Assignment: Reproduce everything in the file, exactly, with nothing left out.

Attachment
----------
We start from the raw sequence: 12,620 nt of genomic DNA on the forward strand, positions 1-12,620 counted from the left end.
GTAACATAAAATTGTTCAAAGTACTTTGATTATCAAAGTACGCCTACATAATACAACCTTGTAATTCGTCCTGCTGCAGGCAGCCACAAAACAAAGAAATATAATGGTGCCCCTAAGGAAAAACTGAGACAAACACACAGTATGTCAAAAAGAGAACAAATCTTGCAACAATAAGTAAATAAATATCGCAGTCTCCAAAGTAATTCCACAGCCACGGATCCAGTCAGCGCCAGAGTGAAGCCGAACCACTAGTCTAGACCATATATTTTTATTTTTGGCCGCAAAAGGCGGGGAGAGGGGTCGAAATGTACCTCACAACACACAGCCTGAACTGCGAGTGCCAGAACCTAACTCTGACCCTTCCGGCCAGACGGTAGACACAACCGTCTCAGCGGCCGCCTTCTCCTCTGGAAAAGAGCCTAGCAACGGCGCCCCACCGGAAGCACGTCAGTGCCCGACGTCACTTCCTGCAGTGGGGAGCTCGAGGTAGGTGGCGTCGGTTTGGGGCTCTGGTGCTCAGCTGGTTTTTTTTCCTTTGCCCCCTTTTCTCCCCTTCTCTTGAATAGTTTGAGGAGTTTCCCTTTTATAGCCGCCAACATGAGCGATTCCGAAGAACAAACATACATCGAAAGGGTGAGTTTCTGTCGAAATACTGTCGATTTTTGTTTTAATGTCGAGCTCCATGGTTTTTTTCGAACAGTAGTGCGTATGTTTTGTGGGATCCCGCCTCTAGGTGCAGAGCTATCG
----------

We start from the raw sequence: 12,620 nt of genomic DNA on the forward strand, positions 1-12,620 counted from the left end.
GTAACATAAAATTGTTCAAAGTACTTTGATTATCAAAGTACGCCTACATAATACAACCTTGTAATTCGTCCTGCTGCAGGCAGCCACAAAACAAAGAAATATAATGGTGCCCCTAAGGAAAAACTGAGACAAACACACAGTATGTCAAAAAGAGAACAAATCTTGCAACAATAAGTAAATAAATATCGCAGTCTCCAAAGTAATTCCACAGCCACGGATCCAGTCAGCGCCAGAGTGAAGCCGAACCACTAGTCTAGACCATATATTTTTATTTTTGGCCGCAAAAGGCGGGGAGAGGGGTCGAAATGTACCTCACAACACACAGCCTGAACTGCGAGTGCCAGAACCTAACTCTGACCCTTCCGGCCAGACGGTAGACACAACCGTCTCAGCGGCCGCCTTCTCCTCTGGAAAAGAGCCTAGCAACGGCGCCCCACCGGAAGCACGTCAGTGCCCGACGTCACTTCCTGCAGTGGGGAGCTCGAGGTAGGTGGCGTCGGTTTGGGGCTCTGGTGCTCAGCTGGTTTTTTTTCCTTTGCCCCCTTTTCTCCCCTTCTCTTGAATAGTTTGAGGAGTTTCCCTTTTATAGCCGCCAACATGAGCGATTCCGAAGAACAAACATACATCGAAAGGGTGAGTTTCTGTCGAAATACTGTCGATTTTTGTTTTAATGTCGAGCTCCATGGTTTTTTTCGAACAGTAGTGCGTATGTTTTGTGGGATCCCGCCTCTAGGTGCAGAGCTATCG